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NBA / Nov 22, 2011 / 1:00 pm

Evaluating The Future Of The NBA’s 10 Oldest Players

Kurt Thomas

Kurt Thomas

With no return date in sight for the 2011-12 NBA season, there are at least 10 current players that wake up every morning during this lockout and check their watch, clock or calendar to see what day it is. Because unless they can channel Bill Murray in Groundhog Day, each 24 hours means their internal NBA clock is ticking closer to the zero. Not everyone can be John Stockton or Karl Malone and play into their 40s. As we saw at the end of last season with Shaquille O’Neal‘s retirement, all good things must come to an end. With that, we evaluate the future of the NBA’s 10 oldest players:

10. Ben Wallace
DOB: 9/10/74
Years: 15
Evaluation: There’s really not much left for Wallace to achieve. He was an NBA Champion in 2004, the NBA Defensive Player of the Year on four occasions and made the All-Star Game four times as well. At 37, Wallace would gladly play out the last year of his deal for about $2.25 million if a resolution can be reached. At the same time, it would be a lot for Wallace to return if the whole season is lost.

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  • srb

    This headline for this article is misleading. There isn’t much evaluation. It should be called “The status of the league’s 10 oldest players.”

    But anyway it all depends on whether these guys have anything to offer that a younger (and sometimes cheaper) player doesn’t. Nash, Kidd and Hill certainly do, and probably so do Fisher and Thomas. But Big Ben, Ratliff, McNice and Howard may not have much to offer besides some shot blocking and an injury risk. An athletic young big might not know how to score or play smart D like those guys, but they make up for it other ways.

  • First & Foremost

    Please elaborate. Outside of scoring & smart D, what would a cheap athletic big have to offer? Young grass-hopper wisdom?

  • Detroit Dave

    Theo Ratliff made $100 Million in contracts? This is why the owners have locked out the players. They need protection from themselves. Theo was a very good rebounder and shot blocker. Dude was always hurt.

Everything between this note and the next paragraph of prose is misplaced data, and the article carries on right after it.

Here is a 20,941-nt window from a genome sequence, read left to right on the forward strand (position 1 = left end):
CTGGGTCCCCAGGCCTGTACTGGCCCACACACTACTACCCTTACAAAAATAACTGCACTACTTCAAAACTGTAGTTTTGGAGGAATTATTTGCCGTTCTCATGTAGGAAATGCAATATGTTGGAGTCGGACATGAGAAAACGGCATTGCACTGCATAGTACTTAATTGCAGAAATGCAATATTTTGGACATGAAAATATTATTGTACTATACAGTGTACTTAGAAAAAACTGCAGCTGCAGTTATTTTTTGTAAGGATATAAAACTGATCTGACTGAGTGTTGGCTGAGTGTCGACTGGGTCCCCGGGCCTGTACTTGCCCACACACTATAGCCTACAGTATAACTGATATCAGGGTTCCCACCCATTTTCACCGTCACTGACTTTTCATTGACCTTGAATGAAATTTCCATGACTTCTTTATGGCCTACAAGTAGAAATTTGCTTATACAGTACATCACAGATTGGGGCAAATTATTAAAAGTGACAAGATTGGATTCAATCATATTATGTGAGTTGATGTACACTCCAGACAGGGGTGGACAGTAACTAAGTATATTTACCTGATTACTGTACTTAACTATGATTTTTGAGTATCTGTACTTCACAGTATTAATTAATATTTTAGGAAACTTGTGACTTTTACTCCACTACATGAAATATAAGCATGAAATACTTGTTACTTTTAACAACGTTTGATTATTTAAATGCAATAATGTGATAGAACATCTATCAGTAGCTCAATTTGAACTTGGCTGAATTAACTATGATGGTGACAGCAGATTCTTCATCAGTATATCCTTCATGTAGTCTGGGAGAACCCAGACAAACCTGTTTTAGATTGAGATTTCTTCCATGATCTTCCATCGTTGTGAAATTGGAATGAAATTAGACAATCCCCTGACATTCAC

• srb

    @F&F

    Scoring (maybe not as consistent?) and rebounding, but potentially at a lower cost with the ability to plan for more than one season at a time.

    I’m thinking the type of players like Maxiell or Bass who can have an impact with hustle and defense. Of course, those guys are recognized now as valuable players but 2-3 years ago they were emerging, unknown players.

    Really I think the “veteran big man” idea is a little bit overrated. The Celtics pulled it off big time with PJ Brown in 07-08 but look how they fared with Snaq attack.

  • First & Foremost

    I think you have to find the right big man. Shaq was brought in as insurance to Perkins in case he missed time. The surefire way to miss time is to be traded. Had Shaq/Perkins/Jermain/KG/Davis stayed healthy, their sesaon would have ended differently.

    But yeah, hustle points and keeping plays alive are something the big guys on this list can’t do. However as a free agent they are just as cheap, understand their role, can fill-in if a starter goes down, and most importantly they are consistent. You know what you’ll get from Camby. Tyrus Thomas… not so much.

    Teams looking to make the playoffs are better having the young stud. Teams looking to make the conference finals are better off having a dinosaur.

  • http://deleted dagwaller

    @ srb and F/F – I’m kinda with srb on this one. It seems that for the last few years, teams have been stockpiling old big guys. But there’s gotta be a limit on that, right? Like…the SAME old big guys. Shaq was one of those last year, and we saw how that panned out.

  • Knicksfan84

    How the hell Theo Ratliff make $100 million over his career. CRAZY…. Who was better though Ratliff or B. Wallace?

    Oh and lastly… of all the money a lot of these guys have made… I wish we could find out how much they got left and expenses for the year so we could calculate how quickly they blow through it…